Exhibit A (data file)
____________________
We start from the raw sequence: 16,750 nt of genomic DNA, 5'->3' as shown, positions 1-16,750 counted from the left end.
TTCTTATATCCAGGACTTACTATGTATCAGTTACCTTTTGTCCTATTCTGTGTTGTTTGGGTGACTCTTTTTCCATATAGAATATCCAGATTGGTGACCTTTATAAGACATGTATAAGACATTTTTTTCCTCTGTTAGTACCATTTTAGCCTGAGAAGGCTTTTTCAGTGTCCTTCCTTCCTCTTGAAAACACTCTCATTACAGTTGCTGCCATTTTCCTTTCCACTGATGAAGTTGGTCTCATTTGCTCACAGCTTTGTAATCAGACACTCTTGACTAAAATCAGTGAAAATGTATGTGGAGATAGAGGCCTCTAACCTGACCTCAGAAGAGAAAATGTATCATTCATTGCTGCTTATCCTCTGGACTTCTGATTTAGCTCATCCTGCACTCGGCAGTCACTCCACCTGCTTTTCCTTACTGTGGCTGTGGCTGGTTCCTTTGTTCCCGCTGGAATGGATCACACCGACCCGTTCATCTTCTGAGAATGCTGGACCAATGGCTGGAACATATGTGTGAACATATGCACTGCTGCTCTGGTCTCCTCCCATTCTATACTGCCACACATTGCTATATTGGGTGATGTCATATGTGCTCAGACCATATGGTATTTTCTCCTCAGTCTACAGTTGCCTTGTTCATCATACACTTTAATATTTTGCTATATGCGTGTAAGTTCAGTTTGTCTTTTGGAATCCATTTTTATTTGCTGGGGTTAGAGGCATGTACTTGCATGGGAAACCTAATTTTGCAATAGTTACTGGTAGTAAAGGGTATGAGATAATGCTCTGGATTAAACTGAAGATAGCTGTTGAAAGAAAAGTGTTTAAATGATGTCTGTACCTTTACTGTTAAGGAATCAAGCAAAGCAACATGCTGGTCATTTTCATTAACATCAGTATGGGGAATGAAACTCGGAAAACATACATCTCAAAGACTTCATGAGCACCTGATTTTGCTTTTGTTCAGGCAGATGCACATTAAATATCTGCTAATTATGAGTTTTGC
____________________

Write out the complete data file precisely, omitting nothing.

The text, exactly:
We start from the raw sequence: 16,750 nt of genomic DNA, 5'->3' as shown, positions 1-16,750 counted from the left end.
TTCTTATATCCAGGACTTACTATGTATCAGTTACCTTTTGTCCTATTCTGTGTTGTTTGGGTGACTCTTTTTCCATATAGAATATCCAGATTGGTGACCTTTATAAGACATGTATAAGACATTTTTTTCCTCTGTTAGTACCATTTTAGCCTGAGAAGGCTTTTTCAGTGTCCTTCCTTCCTCTTGAAAACACTCTCATTACAGTTGCTGCCATTTTCCTTTCCACTGATGAAGTTGGTCTCATTTGCTCACAGCTTTGTAATCAGACACTCTTGACTAAAATCAGTGAAAATGTATGTGGAGATAGAGGCCTCTAACCTGACCTCAGAAGAGAAAATGTATCATTCATTGCTGCTTATCCTCTGGACTTCTGATTTAGCTCATCCTGCACTCGGCAGTCACTCCACCTGCTTTTCCTTACTGTGGCTGTGGCTGGTTCCTTTGTTCCCGCTGGAATGGATCACACCGACCCGTTCATCTTCTGAGAATGCTGGACCAATGGCTGGAACATATGTGTGAACATATGCACTGCTGCTCTGGTCTCCTCCCATTCTATACTGCCACACATTGCTATATTGGGTGATGTCATATGTGCTCAGACCATATGGTATTTTCTCCTCAGTCTACAGTTGCCTTGTTCATCATACACTTTAATATTTTGCTATATGCGTGTAAGTTCAGTTTGTCTTTTGGAATCCATTTTTATTTGCTGGGGTTAGAGGCATGTACTTGCATGGGAAACCTAATTTTGCAATAGTTACTGGTAGTAAAGGGTATGAGATAATGCTCTGGATTAAACTGAAGATAGCTGTTGAAAGAAAAGTGTTTAAATGATGTCTGTACCTTTACTGTTAAGGAATCAAGCAAAGCAACATGCTGGTCATTTTCATTAACATCAGTATGGGGAATGAAACTCGGAAAACATACATCTCAAAGACTTCATGAGCACCTGATTTTGCTTTTGTTCAGGCAGATGCACATTAAATATCTGCTAATTATGAGTTTTGC